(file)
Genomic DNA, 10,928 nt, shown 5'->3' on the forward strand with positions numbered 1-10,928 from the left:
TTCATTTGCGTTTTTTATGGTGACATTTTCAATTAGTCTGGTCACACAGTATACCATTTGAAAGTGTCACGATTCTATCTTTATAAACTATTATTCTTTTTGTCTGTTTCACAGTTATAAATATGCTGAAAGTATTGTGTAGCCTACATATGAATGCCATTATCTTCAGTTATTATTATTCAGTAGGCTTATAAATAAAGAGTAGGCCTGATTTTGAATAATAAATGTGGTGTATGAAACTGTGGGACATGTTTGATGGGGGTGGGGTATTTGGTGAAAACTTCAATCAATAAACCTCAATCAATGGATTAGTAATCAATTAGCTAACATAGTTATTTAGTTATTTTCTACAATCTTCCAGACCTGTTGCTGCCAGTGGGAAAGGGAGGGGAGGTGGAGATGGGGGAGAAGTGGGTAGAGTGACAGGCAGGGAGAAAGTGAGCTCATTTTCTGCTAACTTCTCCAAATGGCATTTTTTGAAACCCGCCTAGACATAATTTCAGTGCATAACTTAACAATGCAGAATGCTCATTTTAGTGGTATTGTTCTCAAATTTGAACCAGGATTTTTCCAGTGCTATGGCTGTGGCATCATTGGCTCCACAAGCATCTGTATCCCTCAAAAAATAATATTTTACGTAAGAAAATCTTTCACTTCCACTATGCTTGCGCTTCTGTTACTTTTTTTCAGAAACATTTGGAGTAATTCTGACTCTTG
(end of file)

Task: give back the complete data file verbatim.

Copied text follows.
Genomic DNA, 10,928 nt, shown 5'->3' on the forward strand with positions numbered 1-10,928 from the left:
TTCATTTGCGTTTTTTATGGTGACATTTTCAATTAGTCTGGTCACACAGTATACCATTTGAAAGTGTCACGATTCTATCTTTATAAACTATTATTCTTTTTGTCTGTTTCACAGTTATAAATATGCTGAAAGTATTGTGTAGCCTACATATGAATGCCATTATCTTCAGTTATTATTATTCAGTAGGCTTATAAATAAAGAGTAGGCCTGATTTTGAATAATAAATGTGGTGTATGAAACTGTGGGACATGTTTGATGGGGGTGGGGTATTTGGTGAAAACTTCAATCAATAAACCTCAATCAATGGATTAGTAATCAATTAGCTAACATAGTTATTTAGTTATTTTCTACAATCTTCCAGACCTGTTGCTGCCAGTGGGAAAGGGAGGGGAGGTGGAGATGGGGGAGAAGTGGGTAGAGTGACAGGCAGGGAGAAAGTGAGCTCATTTTCTGCTAACTTCTCCAAATGGCATTTTTTGAAACCCGCCTAGACATAATTTCAGTGCATAACTTAACAATGCAGAATGCTCATTTTAGTGGTATTGTTCTCAAATTTGAACCAGGATTTTTCCAGTGCTATGGCTGTGGCATCATTGGCTCCACAAGCATCTGTATCCCTCAAAAAATAATATTTTACGTAAGAAAATCTTTCACTTCCACTATGCTTGCGCTTCTGTTACTTTTTTTCAGAAACATTTGGAGTAATTCTGACTCTTG